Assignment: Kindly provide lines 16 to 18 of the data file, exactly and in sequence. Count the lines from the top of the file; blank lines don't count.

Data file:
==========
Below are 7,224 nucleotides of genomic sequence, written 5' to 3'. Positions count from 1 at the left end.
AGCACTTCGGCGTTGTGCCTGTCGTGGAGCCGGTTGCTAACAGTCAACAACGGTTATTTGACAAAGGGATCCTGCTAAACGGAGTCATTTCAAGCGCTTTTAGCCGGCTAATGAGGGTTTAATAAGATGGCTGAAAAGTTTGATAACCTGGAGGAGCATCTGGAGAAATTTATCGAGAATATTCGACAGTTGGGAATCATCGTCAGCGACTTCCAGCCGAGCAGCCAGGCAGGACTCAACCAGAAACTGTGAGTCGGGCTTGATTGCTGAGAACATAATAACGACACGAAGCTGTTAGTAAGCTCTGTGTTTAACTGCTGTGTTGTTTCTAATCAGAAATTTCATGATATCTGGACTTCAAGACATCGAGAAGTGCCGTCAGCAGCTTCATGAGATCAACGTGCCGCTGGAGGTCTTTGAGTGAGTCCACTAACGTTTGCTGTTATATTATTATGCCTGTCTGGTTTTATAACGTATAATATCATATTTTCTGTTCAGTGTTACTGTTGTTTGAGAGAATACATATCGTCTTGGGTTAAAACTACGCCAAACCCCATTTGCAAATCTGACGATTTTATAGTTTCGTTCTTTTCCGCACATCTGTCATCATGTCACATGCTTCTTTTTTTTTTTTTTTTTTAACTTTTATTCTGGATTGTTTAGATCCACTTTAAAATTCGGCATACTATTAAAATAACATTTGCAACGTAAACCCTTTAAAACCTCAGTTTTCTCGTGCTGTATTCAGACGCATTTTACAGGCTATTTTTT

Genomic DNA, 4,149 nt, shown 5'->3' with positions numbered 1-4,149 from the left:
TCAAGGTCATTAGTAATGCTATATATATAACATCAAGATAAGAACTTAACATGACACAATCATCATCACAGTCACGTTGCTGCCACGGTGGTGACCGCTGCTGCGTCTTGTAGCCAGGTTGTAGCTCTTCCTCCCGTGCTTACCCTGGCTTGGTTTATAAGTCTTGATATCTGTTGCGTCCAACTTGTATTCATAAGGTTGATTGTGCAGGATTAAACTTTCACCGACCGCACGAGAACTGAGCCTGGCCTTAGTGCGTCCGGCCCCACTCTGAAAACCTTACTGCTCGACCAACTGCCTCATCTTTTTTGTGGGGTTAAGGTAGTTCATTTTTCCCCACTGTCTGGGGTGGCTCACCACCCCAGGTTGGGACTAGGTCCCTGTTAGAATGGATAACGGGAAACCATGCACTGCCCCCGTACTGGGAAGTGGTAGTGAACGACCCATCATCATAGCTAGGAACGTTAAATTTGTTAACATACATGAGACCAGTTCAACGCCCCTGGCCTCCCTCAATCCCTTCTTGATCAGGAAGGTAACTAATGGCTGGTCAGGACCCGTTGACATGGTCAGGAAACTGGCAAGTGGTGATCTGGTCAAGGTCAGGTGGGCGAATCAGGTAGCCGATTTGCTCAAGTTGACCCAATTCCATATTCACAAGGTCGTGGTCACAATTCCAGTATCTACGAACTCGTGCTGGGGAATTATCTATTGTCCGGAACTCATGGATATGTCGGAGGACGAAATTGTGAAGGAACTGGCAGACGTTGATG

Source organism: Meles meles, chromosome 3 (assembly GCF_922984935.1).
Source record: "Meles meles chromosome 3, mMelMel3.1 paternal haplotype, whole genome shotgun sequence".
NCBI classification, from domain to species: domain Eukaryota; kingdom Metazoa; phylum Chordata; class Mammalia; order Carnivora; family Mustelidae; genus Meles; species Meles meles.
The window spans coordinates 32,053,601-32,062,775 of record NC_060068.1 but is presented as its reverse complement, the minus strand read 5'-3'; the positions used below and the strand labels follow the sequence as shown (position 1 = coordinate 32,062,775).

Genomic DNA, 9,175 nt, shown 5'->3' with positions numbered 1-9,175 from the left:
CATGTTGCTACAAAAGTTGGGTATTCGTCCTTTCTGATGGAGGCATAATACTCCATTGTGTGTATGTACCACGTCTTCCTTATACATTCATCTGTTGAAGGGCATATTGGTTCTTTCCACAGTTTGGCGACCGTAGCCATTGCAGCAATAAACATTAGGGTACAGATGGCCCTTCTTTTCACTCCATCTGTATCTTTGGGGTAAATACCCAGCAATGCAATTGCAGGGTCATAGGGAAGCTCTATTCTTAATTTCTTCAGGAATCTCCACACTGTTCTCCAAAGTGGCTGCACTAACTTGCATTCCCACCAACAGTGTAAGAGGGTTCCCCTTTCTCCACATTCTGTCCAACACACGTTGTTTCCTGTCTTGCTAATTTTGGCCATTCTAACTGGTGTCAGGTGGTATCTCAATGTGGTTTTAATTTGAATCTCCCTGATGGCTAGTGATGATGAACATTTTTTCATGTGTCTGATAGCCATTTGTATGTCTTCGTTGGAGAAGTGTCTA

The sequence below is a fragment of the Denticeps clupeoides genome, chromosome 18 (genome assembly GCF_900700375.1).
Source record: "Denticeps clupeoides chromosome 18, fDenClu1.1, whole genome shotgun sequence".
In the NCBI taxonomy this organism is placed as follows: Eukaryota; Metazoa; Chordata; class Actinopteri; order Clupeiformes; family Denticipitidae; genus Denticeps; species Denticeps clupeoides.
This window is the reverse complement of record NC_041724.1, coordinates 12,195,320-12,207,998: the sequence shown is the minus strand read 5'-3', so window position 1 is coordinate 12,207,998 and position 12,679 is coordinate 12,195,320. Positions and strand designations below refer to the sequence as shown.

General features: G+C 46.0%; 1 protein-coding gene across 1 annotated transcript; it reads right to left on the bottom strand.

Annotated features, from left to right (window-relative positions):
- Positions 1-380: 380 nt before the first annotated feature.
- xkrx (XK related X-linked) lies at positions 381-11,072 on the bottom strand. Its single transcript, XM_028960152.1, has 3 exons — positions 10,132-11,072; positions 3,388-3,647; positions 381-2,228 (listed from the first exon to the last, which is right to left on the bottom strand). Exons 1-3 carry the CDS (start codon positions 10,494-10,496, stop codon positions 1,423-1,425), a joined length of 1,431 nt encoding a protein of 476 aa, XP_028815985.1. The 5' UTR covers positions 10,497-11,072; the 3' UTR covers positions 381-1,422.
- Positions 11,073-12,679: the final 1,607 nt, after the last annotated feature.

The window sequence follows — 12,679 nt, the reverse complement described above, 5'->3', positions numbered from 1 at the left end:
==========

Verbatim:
Annotated features, from left to right (window-relative positions):
- Positions 1-380: 380 nt before the first annotated feature.
- xkrx (XK related X-linked) lies at positions 381-11,072 on the bottom strand. Its single transcript, XM_028960152.1, has 3 exons — positions 10,132-11,072; positions 3,388-3,647; positions 381-2,228 (listed from the first exon to the last, which is right to left on the bottom strand). Exons 1-3 carry the CDS (start codon positions 10,494-10,496, stop codon positions 1,423-1,425), a joined length of 1,431 nt encoding a protein of 476 aa, XP_028815985.1. The 5' UTR covers positions 10,497-11,072; the 3' UTR covers positions 381-1,422.